New and unique methods - MLAA and TXAA
TXAA is a new filter designed for video card Anodia GTX 600 and above only. This filter provides a visual effect similar to FXAA but does not adversely affect the image quality of non-AA objects. However, this filter remains heavy than FXAA.
MLAA of AMD She Technology Quite similar, and it is carried out after a fact scene. The principle is similar, the processing of few elements of sharpness where sharpness is desirable for smooth jagged edges. Demo Here:
While these methods are not heavy on video card resources, their price is image quality. MSAA explained in the beginning is still the preferred option for image quality enthusiasts and is undisputed.
MFAA - New and unique to Maxwell
MFAA Is an AA method which was recently developed by Anodia And it is possible to use the graphics cards that carry only Maxwell cores (such as GTX 970 and GTX 980).
MFAA is a method for calculating the edge of an object and its background, but by using an efficient code from the image hierarchy with the same calculation that includes less gradient color change.
While MFA technology does not allow high image quality like MSAA, performance degradation is significantly lower.
DSR - Feel MSAA, without compromising performance
Recently Anodia launched Technology called DSR Which allows GTX 600 or higher graphics card users to create resolutions that are higher than their screen resolutions, thus shrinking the render dimensions back to the screen size and earning image quality. Also users AMD Can use some tools to get a similar effect.
What actually happens in such a situation is very similar to what the MSAA filter does. There is higher pixel processing relative to the screen resolution, so shrinking the resolution helps smooth out jagged edges. An example of using DSR would be rendering 2560 × 1440 resolution on the 1920 × 1080 screen.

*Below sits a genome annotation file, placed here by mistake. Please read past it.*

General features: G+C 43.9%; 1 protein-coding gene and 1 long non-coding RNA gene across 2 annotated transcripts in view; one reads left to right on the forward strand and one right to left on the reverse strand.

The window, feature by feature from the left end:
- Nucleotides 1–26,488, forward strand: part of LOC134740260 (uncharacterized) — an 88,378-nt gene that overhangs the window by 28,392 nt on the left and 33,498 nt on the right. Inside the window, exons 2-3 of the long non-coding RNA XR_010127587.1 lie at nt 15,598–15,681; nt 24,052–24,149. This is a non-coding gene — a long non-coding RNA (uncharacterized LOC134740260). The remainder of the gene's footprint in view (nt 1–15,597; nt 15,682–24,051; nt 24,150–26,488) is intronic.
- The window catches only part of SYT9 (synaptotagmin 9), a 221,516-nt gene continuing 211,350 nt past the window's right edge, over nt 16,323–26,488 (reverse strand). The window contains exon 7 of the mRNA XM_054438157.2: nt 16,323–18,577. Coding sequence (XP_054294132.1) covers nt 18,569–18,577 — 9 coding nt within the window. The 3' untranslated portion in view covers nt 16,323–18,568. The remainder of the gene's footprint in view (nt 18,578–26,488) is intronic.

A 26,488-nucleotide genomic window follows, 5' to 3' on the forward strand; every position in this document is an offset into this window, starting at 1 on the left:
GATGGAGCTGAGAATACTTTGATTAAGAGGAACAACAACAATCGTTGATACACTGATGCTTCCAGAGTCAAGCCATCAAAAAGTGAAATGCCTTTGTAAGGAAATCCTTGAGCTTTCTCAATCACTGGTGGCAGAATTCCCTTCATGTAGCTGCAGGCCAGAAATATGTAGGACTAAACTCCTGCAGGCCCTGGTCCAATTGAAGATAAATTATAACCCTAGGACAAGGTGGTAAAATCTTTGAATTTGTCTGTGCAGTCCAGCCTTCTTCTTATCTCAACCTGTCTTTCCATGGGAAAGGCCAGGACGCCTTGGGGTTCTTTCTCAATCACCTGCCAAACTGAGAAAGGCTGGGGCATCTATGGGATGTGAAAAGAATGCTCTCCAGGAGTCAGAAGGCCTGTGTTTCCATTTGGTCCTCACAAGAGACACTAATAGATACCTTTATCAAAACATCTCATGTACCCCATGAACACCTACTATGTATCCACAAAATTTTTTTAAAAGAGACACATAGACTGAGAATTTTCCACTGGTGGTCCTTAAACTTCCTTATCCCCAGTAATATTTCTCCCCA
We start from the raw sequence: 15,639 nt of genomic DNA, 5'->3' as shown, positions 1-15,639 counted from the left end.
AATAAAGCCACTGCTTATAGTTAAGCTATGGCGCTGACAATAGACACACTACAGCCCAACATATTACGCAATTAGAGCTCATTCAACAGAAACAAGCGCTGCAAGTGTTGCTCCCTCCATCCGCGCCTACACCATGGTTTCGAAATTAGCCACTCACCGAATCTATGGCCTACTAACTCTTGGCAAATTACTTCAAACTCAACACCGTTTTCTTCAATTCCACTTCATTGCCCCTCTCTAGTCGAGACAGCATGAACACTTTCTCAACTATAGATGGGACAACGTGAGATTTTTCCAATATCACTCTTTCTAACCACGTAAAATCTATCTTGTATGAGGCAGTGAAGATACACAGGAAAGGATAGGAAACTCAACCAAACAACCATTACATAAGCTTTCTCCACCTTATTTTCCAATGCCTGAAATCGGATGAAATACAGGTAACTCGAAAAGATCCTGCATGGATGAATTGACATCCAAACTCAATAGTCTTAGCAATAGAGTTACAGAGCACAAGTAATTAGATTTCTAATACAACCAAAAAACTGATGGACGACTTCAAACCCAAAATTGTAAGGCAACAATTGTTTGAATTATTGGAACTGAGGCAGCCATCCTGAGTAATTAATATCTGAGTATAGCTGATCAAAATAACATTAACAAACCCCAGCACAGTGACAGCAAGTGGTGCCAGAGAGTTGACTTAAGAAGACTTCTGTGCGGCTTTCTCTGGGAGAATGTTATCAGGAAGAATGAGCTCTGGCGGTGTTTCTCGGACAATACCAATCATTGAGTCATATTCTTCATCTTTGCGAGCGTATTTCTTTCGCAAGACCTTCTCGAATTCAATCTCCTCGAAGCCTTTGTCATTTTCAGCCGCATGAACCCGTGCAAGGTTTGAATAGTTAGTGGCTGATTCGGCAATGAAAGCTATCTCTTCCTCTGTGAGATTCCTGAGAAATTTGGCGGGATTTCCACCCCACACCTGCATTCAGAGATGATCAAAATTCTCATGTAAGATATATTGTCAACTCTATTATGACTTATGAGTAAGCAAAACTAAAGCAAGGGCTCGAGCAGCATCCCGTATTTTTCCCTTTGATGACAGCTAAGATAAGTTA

The addition of 70% in the resolution means an almost double filter of the sample (MSAA 1.7 if you wish). Thus, the performance degradation is not as high as applying the MSAA X4 filter and image quality is acceptable.
Here's performance data fromAssassin's Creed Unity By filter (1080p, maximum settings with advanced testing system):
47FPS - No filter
FXAA - 45FPS
MSAA X2 - 37FPS
MSAA X4 - 30FPS
MSAA X8 - 11FPS
TXAA - 30FPS
Here, discretion should come in accordance with image quality. The recommended will be MSAA X2 for those who want better image quality, and FXAA for those who want Performence Significantly good. Running without a filter will not be highly recommended - only when this is the only situation you can accept Performence Laughing.
Here are the AA types that are common today by quality and weight:
MSAA - Heavyweight, excellent and natural image quality, gets very heavy from X4 or higher.
FXAA - Very light weight, medium image quality and slightly blurry.
TXAA and MLAA - light weight, medium image quality.
MFAA - Unique to Maxwell, light weight, very good image quality though slightly less than MSAA.
Apply filters responsibly
One of the phenomena that happens today and actually existed quite a few recent years is users who open discussion in the forum about how disappointed they are with their new and advanced video card. These users will in many cases be those for whom the highest definitions are literally so. They access the graphical settings in the games and pick up every option and every slider you see to the maximum. Unfortunately it also includes a MSAA filter in a multiple of 8. It is very important to remember that the filters should be used judiciously and according to the quality of the image, and should not be used without consideration at all Performence Very high. Today there is no video card that prevents the maximum filtration levels in new games.
The best way to run filters is to look at the quality of the picture and the scene before you. Also, even for different screens the discretion will be different. On large screens with low pixel density, the priority for AA will be higher than on small, high-resolution screens. Play between filters, see how the image changes and stay moderate. Sometimes the differences between one product and another in the filter are simply not worth a huge loss of Performence.